River Operators Hoping Dworshak Turbine Fixed
Dworshak Dam's operators are hoping that a new problem that emerged nearly two week's ago to force the shutdown of the facility's largest turbine unit is really an recurring problem that could be fixed, at least for the short term, relatively quickly.
U.S. Army Corps of Engineers on May 22 noted excessive water leaking into the turbine pit of the dam's No. 3 generating unit. An inspection with an underwater camera indicated that the leak could well be coming from the vicinity of the turbine's head cover. The unit had to be shut down for safety reasons.
A check of the dam's maintenance records showed that leaks had sprung at the head cover previously. In 1982 sealant had been applied to stop a leak resulting from a deteriorated O-ring that seals the head cover-turbine connection. A similar procedure was necessary in 1985 and again in 1986 but "since 1986 there has been no repair," the Corps' Dave Tucker told the Technical Management Team Wednesday.
The cool water stored behind Dworshak is an important tool for fishery managers in late summer. It is used on-demand to help bring down temperatures in the lower Snake River to improve conditions for migrating fall chinook and steelhead spawners. The TMT's federal, state and tribal fishery and hydro managers help to make those calls. The dam sits on west-central Idaho's North Fork of the Clearwater River, which flows into the Snake.
A continued shut down into July and August would hinder efforts to cool the water downriver. The large turbine unit controls more than half of the powerhouse flows - about 5,500 cubic feet per second of a 10.5 kcfs total.
With all units running, the dam's outflow can be lifted to as much 15 kcfs before the "total dissolved gas" levels rise to legal limits. That maximum flow includes full powerhouse generation with additional water released through spill gates and/or the dam's "regulating outlets." The powerhouse flows create little gas, but the spilled water and RO releases stir up TDG quickly in the dam's tailwaters.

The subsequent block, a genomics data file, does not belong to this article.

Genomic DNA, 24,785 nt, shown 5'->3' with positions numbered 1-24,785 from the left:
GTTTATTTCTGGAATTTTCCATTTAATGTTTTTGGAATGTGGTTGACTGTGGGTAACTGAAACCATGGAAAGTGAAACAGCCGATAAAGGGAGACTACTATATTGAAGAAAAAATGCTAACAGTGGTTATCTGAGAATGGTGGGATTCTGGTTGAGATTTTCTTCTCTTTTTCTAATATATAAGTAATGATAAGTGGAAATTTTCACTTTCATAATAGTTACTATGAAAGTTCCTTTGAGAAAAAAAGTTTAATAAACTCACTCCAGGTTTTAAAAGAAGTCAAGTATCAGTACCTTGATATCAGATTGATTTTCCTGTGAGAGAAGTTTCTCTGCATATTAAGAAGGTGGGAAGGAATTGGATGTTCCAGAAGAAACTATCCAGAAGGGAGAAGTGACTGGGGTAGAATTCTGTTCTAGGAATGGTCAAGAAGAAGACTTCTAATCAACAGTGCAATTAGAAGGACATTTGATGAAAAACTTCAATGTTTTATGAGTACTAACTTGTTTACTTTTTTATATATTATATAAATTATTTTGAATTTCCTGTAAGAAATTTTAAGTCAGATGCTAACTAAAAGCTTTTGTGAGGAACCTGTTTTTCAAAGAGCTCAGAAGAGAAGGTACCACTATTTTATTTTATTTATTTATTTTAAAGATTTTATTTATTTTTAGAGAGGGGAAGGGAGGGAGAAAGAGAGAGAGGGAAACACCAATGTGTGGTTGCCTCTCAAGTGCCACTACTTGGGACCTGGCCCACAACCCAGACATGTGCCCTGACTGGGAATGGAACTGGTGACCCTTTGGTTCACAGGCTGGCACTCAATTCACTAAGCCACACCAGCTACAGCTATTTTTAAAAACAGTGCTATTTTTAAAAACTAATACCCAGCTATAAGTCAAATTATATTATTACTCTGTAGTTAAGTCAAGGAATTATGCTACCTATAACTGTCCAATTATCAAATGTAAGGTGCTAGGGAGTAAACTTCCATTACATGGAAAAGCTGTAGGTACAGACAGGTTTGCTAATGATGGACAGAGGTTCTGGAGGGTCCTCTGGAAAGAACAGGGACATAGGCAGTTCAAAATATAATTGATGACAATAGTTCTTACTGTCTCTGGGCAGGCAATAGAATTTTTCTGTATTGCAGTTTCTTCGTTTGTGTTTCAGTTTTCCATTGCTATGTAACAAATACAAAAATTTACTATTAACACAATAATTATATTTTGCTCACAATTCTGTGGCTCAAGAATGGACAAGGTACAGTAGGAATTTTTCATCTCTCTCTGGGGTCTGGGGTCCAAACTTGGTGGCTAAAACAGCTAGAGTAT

The large turbine unit's flows could only be replaced with more gas-causing spill. Without that unit operating, outflows this summer would likely be limited to about 7-8 kcfs before reaching the TDG cap, Corps officials say.
"It's going to have an effect on fish and water quality and power generation" if the shutdown continues, the Corps' Rudd Turner told the TMT. Last week the Corps estimated repairing the leak would take anywhere from a few weeks to more than a year, depending on the cause of the problem.
The O- ring deterioration would likely be the best-case scenario. If, after a visual inspection, it is determined to be the cause of the leak it could probably be resealed in about a week, Tucker said.
The O-ring could be replaced later "at a time that is less detrimental" for desired operations, Tucker said. Actually replacing the O-run would require the "unstacking" of the turbine units and likely take "months" to complete.
The Corps won't know for sure what the problem is until a required structural inspection is completed of an emergency gate that is designed to seal off water coursing down the long penstock from the top of the dam to the turbine unit.
If the gate passes the safety inspection it would be lowered into the unit to provide a safe work environment for those sent down to determine the cause of the leak.
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